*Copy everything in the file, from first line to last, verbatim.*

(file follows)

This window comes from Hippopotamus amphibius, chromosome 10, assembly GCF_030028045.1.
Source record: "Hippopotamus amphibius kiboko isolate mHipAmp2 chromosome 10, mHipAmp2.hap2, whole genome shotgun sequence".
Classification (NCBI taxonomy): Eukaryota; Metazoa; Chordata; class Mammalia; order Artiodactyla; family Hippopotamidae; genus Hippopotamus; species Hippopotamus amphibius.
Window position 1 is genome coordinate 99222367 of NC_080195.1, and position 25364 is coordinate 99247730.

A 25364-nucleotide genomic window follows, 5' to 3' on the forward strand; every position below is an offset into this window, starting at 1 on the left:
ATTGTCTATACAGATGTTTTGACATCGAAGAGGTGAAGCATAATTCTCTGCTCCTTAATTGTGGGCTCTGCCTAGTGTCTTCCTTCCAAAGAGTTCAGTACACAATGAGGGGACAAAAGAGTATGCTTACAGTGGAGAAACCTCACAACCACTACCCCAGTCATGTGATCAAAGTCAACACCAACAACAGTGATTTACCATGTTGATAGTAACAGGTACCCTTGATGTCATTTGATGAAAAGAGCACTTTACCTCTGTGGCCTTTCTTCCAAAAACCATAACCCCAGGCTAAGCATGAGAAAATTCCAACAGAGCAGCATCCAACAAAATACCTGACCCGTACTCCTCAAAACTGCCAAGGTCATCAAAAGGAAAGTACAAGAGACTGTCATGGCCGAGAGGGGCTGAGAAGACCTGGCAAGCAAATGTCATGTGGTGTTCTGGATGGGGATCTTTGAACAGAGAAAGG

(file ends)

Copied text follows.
This window comes from Hippopotamus amphibius, chromosome 10, assembly GCF_030028045.1.
Source record: "Hippopotamus amphibius kiboko isolate mHipAmp2 chromosome 10, mHipAmp2.hap2, whole genome shotgun sequence".
Classification (NCBI taxonomy): Eukaryota; Metazoa; Chordata; class Mammalia; order Artiodactyla; family Hippopotamidae; genus Hippopotamus; species Hippopotamus amphibius.
Window position 1 is genome coordinate 99222367 of NC_080195.1, and position 25364 is coordinate 99247730.

A 25364-nucleotide genomic window follows, 5' to 3' on the forward strand; every position below is an offset into this window, starting at 1 on the left:
ATTGTCTATACAGATGTTTTGACATCGAAGAGGTGAAGCATAATTCTCTGCTCCTTAATTGTGGGCTCTGCCTAGTGTCTTCCTTCCAAAGAGTTCAGTACACAATGAGGGGACAAAAGAGTATGCTTACAGTGGAGAAACCTCACAACCACTACCCCAGTCATGTGATCAAAGTCAACACCAACAACAGTGATTTACCATGTTGATAGTAACAGGTACCCTTGATGTCATTTGATGAAAAGAGCACTTTACCTCTGTGGCCTTTCTTCCAAAAACCATAACCCCAGGCTAAGCATGAGAAAATTCCAACAGAGCAGCATCCAACAAAATACCTGACCCGTACTCCTCAAAACTGCCAAGGTCATCAAAAGGAAAGTACAAGAGACTGTCATGGCCGAGAGGGGCTGAGAAGACCTGGCAAGCAAATGTCATGTGGTGTTCTGGATGGGGATCTTTGAACAGAGAAAGG